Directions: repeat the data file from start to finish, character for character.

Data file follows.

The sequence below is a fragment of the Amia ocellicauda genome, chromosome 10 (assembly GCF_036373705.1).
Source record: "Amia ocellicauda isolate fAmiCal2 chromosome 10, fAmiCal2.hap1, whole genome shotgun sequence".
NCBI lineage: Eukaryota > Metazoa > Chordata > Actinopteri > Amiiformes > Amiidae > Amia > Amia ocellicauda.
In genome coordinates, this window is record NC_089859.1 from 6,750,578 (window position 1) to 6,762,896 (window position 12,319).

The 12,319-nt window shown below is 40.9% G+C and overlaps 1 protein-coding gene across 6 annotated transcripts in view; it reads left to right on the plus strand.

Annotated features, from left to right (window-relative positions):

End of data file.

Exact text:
The sequence below is a fragment of the Amia ocellicauda genome, chromosome 10 (assembly GCF_036373705.1).
Source record: "Amia ocellicauda isolate fAmiCal2 chromosome 10, fAmiCal2.hap1, whole genome shotgun sequence".
NCBI lineage: Eukaryota > Metazoa > Chordata > Actinopteri > Amiiformes > Amiidae > Amia > Amia ocellicauda.
In genome coordinates, this window is record NC_089859.1 from 6,750,578 (window position 1) to 6,762,896 (window position 12,319).

The 12,319-nt window shown below is 40.9% G+C and overlaps 1 protein-coding gene across 6 annotated transcripts in view; it reads left to right on the plus strand.

Annotated features, from left to right (window-relative positions):